I got up at 7:30 and dragged my clothes down to the laundry. If I arranged my laptop just right, I could pick up a few weak wireless signals from neighboring buildings. They were intermittent, but faster than dialup. Occasionally, I had to open the window and balance my laptop on the windowsill to get a consistent signal. Jay came home and we discussed what I should see in San Francisco. It was very strange to not have any idea, since I usually plan vacations obsessively. I paged through my road trip book. The AAA guide had a walking tour, which I’d had good luck with in other cities, so I decided on that. I had spent so much time driving, all I wanted to do was be outside and get some exercise. I finished my laundry, talked to Heather, did some actual work for my old company, and then headed out.
Halfway between Jay’s and Starbucks, I found Royal Gourmet Coffee. I quickly realized that I had stumbled upon the Holy Grail of the espresso-based beverage: Caffe Extreme. It was like a gigantic cappuccino, only better: 3 shots of espresso, a tiny bit of milk, and the rest regular coffee. It’s like this drink had been engineered especially for me.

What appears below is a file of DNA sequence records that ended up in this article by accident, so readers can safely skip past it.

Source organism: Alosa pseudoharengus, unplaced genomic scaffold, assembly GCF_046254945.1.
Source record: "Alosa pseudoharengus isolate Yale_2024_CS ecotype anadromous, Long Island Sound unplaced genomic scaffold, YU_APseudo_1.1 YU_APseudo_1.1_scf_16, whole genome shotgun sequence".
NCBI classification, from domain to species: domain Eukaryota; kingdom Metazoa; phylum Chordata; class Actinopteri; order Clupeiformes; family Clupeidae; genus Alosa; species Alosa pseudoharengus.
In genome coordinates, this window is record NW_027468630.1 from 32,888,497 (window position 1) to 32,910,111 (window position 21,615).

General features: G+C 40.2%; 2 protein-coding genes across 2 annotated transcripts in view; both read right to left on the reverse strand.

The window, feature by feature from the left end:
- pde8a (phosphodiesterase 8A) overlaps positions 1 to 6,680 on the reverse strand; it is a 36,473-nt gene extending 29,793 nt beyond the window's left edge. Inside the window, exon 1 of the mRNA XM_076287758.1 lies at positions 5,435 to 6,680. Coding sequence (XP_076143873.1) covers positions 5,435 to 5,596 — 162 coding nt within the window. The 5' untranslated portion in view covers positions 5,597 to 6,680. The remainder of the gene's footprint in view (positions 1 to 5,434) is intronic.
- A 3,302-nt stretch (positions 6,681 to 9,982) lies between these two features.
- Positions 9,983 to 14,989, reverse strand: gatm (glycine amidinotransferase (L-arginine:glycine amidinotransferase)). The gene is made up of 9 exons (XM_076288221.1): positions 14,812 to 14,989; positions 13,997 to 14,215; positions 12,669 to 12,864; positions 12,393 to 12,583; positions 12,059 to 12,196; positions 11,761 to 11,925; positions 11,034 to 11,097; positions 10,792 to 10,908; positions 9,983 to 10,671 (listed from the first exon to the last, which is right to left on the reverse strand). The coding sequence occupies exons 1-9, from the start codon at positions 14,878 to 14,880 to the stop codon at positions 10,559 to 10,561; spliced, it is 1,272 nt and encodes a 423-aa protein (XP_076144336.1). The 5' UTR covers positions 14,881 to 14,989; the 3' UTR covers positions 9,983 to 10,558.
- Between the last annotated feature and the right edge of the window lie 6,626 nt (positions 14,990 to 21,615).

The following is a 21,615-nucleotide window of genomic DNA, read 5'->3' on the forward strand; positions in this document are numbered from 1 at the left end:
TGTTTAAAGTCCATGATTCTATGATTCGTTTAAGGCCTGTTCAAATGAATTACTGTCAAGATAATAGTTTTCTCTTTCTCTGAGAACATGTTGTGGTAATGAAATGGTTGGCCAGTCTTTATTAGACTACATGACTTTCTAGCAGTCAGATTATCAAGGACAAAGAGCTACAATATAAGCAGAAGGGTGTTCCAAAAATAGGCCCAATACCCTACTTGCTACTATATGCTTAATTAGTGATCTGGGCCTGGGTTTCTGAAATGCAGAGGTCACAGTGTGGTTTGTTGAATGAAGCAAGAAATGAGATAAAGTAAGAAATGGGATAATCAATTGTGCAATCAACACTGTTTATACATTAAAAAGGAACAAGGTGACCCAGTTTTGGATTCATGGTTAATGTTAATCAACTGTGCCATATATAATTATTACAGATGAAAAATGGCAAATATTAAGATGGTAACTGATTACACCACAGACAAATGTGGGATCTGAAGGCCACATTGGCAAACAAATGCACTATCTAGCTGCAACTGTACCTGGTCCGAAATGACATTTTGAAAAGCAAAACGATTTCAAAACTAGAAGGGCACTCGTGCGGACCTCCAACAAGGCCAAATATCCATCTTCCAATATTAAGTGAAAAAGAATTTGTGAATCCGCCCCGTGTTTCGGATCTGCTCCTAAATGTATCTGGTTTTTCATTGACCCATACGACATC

I walked down to catch the cable car on California. I could probably have walked to Chinatown quicker (especially after figuring out that it’s much, much easier to just run down the hills in SF than walk them), but riding the cable car at least once in one’s life is obligatory. There was a little Asian man collecting fares from passengers. I heard him instructing a tourist couple not to stand in the 1′ x 1′ yellow square on the floor. They looked down at it suspiciously and the woman asked, “Why? What is it?” He replied, “That’s my office!”
I dismounted the cablecar and headed to Starbucks. To pee. You see, one thing you get good at detecting when you travel as much as I do is good bathrooms. When you find them, you stick with them. It’s restroom loyalty. In exchange for their good bathroom standards, the business gets your patronage. So: Starbucks almost always has good, clean bathrooms (except in NYC); and even though I’d already had enough caffeine to kill the weak or elderly, I got another coffee. I felt obligated.